In the afterword, Taff mentions that “The Coriolis Effect (Or Chiromancy for Beginners)” was partly inspired by an event from his childhood, but I could already tell just by reading the story how deeply personal it is. It feels lived in and intimate in a way that few writers can achieve. I doubt that there are many readers who can relate directly to Taff’s experience (God, I hope not), but the story still feels uncomfortably familiar as it explores the gut punch sensation of revisiting childhood traumas and making unsettling connections as you realize what was really going on the whole time. The King of Pain reigns supreme here…we can’t relate to the specific situation at hand, but we feel the same emotions and recognize them in our own lives; when we realize that we feel such a strong kinship with such a monumentally fucked-up family, the horror of the story’s events becomes entwined with a sense of horror at ourselves and at humanity in general.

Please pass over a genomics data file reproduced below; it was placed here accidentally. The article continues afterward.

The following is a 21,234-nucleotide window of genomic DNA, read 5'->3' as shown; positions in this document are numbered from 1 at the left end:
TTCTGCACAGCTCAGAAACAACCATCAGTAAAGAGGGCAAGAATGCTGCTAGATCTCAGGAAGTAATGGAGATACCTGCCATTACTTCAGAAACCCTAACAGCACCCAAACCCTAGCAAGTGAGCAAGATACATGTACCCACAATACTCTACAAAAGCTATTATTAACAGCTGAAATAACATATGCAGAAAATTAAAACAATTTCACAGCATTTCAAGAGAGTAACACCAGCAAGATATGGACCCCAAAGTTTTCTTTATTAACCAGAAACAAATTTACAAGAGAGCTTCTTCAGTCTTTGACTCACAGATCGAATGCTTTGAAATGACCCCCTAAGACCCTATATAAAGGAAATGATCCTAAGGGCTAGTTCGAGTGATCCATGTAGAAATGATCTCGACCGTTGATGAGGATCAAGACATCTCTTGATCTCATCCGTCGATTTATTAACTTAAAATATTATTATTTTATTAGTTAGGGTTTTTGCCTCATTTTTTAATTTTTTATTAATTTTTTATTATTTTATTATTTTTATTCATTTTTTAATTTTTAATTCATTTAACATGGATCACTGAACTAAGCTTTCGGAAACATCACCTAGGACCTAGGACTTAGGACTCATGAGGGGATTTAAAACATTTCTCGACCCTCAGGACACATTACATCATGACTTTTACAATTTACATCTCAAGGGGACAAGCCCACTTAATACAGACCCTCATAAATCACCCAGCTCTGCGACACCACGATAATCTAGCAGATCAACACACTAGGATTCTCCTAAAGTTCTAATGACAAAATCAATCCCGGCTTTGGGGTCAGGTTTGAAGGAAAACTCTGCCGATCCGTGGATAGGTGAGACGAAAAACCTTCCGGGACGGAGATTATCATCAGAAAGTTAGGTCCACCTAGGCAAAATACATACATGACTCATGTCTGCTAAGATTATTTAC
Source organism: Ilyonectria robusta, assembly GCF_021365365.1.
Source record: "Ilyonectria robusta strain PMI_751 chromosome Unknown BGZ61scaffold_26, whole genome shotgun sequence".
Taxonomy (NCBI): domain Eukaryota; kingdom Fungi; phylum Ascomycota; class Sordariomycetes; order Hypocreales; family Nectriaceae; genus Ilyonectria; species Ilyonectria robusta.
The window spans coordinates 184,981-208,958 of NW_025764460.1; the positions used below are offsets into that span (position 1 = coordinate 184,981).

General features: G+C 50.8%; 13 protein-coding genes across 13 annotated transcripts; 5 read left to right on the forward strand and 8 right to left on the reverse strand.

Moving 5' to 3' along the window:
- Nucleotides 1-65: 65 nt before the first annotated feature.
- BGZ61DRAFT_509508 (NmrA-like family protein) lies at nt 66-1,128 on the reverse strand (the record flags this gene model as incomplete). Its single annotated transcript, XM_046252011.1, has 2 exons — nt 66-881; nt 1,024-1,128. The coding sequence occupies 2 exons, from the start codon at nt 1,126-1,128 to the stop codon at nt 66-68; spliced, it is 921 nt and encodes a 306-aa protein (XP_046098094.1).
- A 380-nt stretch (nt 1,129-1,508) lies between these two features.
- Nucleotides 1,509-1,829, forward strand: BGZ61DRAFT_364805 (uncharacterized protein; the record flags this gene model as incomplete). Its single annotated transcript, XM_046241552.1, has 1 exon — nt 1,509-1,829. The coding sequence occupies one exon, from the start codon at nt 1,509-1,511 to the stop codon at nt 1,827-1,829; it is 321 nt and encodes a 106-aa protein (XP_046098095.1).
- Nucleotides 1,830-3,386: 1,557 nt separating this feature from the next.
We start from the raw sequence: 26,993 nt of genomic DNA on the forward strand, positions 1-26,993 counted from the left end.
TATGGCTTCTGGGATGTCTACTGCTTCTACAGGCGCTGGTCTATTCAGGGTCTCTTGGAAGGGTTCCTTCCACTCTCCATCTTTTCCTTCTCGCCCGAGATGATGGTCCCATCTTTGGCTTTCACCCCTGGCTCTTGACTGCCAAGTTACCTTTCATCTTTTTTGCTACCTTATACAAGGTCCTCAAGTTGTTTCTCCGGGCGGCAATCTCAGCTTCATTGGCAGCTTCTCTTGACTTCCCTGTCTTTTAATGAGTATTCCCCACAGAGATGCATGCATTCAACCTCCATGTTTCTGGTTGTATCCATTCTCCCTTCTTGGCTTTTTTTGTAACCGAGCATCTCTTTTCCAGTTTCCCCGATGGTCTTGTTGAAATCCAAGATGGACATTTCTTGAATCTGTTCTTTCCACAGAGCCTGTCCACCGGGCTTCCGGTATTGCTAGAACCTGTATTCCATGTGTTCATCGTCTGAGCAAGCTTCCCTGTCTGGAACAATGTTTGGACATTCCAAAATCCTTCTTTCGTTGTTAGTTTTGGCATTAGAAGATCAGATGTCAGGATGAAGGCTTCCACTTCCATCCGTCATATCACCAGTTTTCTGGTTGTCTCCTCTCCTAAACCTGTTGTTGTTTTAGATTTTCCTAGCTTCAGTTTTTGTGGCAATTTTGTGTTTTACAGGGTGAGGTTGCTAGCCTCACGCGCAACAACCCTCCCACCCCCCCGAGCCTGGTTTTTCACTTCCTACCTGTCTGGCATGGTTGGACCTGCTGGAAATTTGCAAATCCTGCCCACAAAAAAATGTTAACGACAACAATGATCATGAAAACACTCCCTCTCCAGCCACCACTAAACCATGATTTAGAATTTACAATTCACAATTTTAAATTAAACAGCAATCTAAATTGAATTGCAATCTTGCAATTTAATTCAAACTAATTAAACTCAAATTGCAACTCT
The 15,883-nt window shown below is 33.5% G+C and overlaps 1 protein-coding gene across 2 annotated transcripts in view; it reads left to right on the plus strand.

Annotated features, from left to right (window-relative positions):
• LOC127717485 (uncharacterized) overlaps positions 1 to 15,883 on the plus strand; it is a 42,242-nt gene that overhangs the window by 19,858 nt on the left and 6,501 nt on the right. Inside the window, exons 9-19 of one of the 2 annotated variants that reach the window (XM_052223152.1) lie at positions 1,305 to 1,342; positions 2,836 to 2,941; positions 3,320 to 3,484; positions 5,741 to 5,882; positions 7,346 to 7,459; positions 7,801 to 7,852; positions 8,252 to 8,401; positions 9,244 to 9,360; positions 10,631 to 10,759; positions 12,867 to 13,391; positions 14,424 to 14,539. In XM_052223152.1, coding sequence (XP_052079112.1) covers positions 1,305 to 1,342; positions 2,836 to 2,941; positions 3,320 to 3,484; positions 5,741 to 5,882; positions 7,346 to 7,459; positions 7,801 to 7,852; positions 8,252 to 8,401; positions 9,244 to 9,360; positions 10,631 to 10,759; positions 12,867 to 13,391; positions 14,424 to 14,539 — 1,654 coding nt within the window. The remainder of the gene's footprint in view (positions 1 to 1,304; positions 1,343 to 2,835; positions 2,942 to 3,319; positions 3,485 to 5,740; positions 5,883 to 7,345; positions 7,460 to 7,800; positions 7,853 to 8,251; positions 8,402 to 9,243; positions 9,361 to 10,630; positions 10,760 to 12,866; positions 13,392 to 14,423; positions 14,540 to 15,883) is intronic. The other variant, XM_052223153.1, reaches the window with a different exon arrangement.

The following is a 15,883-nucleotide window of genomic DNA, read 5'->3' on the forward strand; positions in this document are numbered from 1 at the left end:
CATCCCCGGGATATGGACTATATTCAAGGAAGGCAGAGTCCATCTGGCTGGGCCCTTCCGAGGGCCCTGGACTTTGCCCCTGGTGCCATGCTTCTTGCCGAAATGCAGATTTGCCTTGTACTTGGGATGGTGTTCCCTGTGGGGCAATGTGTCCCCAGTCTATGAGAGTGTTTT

Not to be outdone in the “fucked-up” department, the second story that’s going to stay with me for a while is “Purple Soda Hand.” Here’s the deliciously vague summary: “A young boy finds a mysterious bottle of liquid containing a deadly secret.” Since it’s right there in the title, I’m going to be a tiny bit spoiler-y here and tell you that the mysterious bottle of liquid is purple soda and the deadly secret is a hand…floating inside the bottle of purple soda. To put it plainly, this story is weird and disgusting — two of my favorite things — but that’s not the disturbing part. No, what’s so disturbing (and impressive) is that Taff manages to write such a weird, disgusting story and still make me want to drink some of that damn purple soda. I’ve read the story, I know what happens, and I would probably still drink the accursed stuff. Taff is right; humanity is tarnished.
(Incidentally, when I realized that I just so happened to have a purple hand lying around my house for a photo shoot for this review, the evil laugh that emanated from deep within me would have made some of Taff’s characters proud.)
These are only two of the darkly poetic stories in this collection that hold up a cracked mirror to humanity’s face. I’m sure when you read Little Black Spots (I say “when,” not “if,” because I know you’re going to go out and pick it up now) you’ll find that other stories resonate more deeply with you than the ones I’ve mentioned. That’s the beauty, and the horror, of Taff’s book: no matter how horrific or depraved the stories are, no matter how much we may try to say otherwise, we still see ourselves on every page.
This is a brilliant collection of horror. I give this book 5 out of 5 coffins.